Josef Eckert

Betreff: RE: [Healeys] New Classic Technologies Fuse Box
Datum: 2015-12-17T14:14:57+0100
Von: "Gil Rockwell" <gilrockwell at gmail.com>
An: "josef-eckert at t-online.de" <josef-eckert at t-online.de>, "'Oudesluys'" <coudesluijs at chello.nl>, "'Healeys, Forum'" <healeys at autox.team.net>


I think the point is when you have more than one fuse, a problem is isolated to the smaller circuit with its own fuse rather than taking out a large portion of the electrical system in the car.  Losing just one smaller circuit rather than disabling a major portion of the car can make  the difference between getting back home or being completely disabled alongside the road.  I always vote for having more fuse circuits when I am re-wiring any car.  I've done many over the years and have never regretted doing so.  Keeping a few extra fuses in the storage area is not a big deal.  Also, having a fuse sized to the smaller circuit's task means that a fault of a part will be detected by a more appropriately sized fuse rather than a large fuse that might not blow when a smaller part fails internally and causes it to smoke or catch fire before the large fuse finally fails.  This is when the wring begins to take the abuse and overheat due to the large fuse not failing in time.  My 61 BT7 has the original fuse setup and a new wiring harness installed by the previous owner, but if it ever fails, I will certainly take advantage of a new fuse distribution box like the one being discussed and I will have the peace of mind knowing that a single failure will not take out the entire car.   I believe any automotive engineer will agree with me, but you are entitled to your opinion based on keeping a Healey original.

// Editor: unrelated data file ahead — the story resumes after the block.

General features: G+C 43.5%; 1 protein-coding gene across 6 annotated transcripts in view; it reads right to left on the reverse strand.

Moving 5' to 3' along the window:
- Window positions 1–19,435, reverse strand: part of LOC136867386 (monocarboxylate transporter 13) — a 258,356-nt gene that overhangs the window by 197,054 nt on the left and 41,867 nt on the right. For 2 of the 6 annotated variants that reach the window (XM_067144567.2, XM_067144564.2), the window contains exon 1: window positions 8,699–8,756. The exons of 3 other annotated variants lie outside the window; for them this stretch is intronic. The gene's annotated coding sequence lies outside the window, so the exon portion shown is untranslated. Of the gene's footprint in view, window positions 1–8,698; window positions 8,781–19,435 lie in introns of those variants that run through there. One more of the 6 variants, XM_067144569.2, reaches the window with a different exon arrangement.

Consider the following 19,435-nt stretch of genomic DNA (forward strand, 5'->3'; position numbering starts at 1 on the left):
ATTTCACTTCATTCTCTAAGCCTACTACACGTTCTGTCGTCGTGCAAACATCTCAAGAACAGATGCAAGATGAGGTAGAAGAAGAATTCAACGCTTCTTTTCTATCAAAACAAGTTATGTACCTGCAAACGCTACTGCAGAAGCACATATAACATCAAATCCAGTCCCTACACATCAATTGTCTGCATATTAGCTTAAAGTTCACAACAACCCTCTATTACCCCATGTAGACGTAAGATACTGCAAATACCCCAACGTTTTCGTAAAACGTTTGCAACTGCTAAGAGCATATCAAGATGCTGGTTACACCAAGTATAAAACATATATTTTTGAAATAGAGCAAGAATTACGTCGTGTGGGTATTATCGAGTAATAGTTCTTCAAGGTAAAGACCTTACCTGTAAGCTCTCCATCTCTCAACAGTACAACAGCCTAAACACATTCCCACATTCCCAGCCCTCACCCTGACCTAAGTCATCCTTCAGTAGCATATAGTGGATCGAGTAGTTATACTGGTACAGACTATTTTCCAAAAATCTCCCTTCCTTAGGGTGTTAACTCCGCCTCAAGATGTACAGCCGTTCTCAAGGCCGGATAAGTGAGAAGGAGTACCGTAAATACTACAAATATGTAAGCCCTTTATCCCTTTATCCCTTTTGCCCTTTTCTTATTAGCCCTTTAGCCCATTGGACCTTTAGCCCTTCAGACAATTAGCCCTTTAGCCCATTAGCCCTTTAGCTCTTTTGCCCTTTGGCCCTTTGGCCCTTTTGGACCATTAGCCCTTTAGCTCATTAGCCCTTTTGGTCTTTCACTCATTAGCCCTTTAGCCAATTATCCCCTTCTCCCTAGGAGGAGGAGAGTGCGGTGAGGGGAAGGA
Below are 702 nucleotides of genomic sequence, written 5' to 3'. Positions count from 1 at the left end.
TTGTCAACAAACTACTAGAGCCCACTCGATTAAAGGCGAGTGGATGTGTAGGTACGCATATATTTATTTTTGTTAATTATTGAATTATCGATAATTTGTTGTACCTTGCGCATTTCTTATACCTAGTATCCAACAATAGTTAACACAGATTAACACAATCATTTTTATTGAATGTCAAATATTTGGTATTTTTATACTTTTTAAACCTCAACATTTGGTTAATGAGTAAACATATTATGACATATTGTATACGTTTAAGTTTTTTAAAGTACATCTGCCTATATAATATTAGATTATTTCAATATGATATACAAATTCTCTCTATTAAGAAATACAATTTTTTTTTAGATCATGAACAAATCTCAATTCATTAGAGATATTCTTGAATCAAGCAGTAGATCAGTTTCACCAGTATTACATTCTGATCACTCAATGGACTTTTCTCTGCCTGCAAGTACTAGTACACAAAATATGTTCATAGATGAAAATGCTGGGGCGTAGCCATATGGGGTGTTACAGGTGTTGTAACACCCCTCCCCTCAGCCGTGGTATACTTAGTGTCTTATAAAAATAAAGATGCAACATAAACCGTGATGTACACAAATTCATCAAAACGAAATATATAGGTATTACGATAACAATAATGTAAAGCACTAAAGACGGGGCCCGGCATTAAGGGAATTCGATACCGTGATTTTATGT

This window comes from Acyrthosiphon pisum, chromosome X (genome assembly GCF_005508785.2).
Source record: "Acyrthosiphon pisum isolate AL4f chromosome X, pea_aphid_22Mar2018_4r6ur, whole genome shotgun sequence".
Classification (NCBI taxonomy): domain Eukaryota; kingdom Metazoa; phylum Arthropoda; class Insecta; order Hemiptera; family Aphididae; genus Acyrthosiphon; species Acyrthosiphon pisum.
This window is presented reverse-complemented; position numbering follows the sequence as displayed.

61 BT7

-----Original Message-----
From: Healeys [mailto:healeys-bounces at autox.team.net] On Behalf Of josef-eckert at t-online.de
Sent: Thursday, December 17, 2015 1:32 AM
To: Oudesluys; Healeys, Forum
Subject: [Healeys] New Classic Technologies Fuse Box

Sorry, but you wrote switches are old and have worn a fair bit.

That may be right, but when you have a look to the internals of an original Austin-Healey ignition switch or light switch, the contact design and switching abilities are far superior to anycar box relay you get in today´s market. So they are more than capable to cope with the high currents. Its different with i.e. MG B switches used in the 70s.

You also wrote:
Also having only two large fuses causes a lot of damage when something goes wrong and there is a short.

I see you are not much in electrics. It doesn´t matter if you have 2 or 30 fuses in your car. When there is a short and the line is fused, via one of the 2 or 30 fuses, the fuse blows and no damage is caused. So when you fuse each line seperately there is no improvement. Critical are those connections which are not fused at all. There I see an improvement with additional fuses. But there are only two or three additional fuses needed, when you want to savegard this.
The original electrical system of my original Healeys are more reliable as any of my modern cars. To my opinion many fuses do not help, the cause even more trouble.

Josef Eckert